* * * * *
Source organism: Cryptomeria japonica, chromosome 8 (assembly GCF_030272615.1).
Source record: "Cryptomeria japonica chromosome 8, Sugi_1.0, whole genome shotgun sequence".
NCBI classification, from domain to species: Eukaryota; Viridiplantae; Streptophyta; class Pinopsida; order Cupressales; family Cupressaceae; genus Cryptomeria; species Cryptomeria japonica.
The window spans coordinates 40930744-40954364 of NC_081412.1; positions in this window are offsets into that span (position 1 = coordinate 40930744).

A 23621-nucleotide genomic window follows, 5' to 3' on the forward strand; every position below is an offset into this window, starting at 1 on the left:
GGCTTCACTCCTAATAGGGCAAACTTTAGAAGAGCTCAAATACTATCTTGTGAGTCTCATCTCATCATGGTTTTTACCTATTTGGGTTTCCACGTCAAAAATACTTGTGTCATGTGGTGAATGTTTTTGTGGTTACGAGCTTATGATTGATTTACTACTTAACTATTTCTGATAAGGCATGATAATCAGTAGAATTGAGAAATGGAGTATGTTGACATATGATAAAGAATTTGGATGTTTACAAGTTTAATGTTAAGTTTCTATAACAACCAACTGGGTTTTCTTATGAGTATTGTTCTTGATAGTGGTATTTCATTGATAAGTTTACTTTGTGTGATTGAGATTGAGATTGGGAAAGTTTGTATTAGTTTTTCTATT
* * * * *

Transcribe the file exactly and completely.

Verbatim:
Source organism: Cryptomeria japonica, chromosome 8 (assembly GCF_030272615.1).
Source record: "Cryptomeria japonica chromosome 8, Sugi_1.0, whole genome shotgun sequence".
NCBI classification, from domain to species: Eukaryota; Viridiplantae; Streptophyta; class Pinopsida; order Cupressales; family Cupressaceae; genus Cryptomeria; species Cryptomeria japonica.
The window spans coordinates 40930744-40954364 of NC_081412.1; positions in this window are offsets into that span (position 1 = coordinate 40930744).

A 23621-nucleotide genomic window follows, 5' to 3' on the forward strand; every position below is an offset into this window, starting at 1 on the left:
GGCTTCACTCCTAATAGGGCAAACTTTAGAAGAGCTCAAATACTATCTTGTGAGTCTCATCTCATCATGGTTTTTACCTATTTGGGTTTCCACGTCAAAAATACTTGTGTCATGTGGTGAATGTTTTTGTGGTTACGAGCTTATGATTGATTTACTACTTAACTATTTCTGATAAGGCATGATAATCAGTAGAATTGAGAAATGGAGTATGTTGACATATGATAAAGAATTTGGATGTTTACAAGTTTAATGTTAAGTTTCTATAACAACCAACTGGGTTTTCTTATGAGTATTGTTCTTGATAGTGGTATTTCATTGATAAGTTTACTTTGTGTGATTGAGATTGAGATTGGGAAAGTTTGTATTAGTTTTTCTATT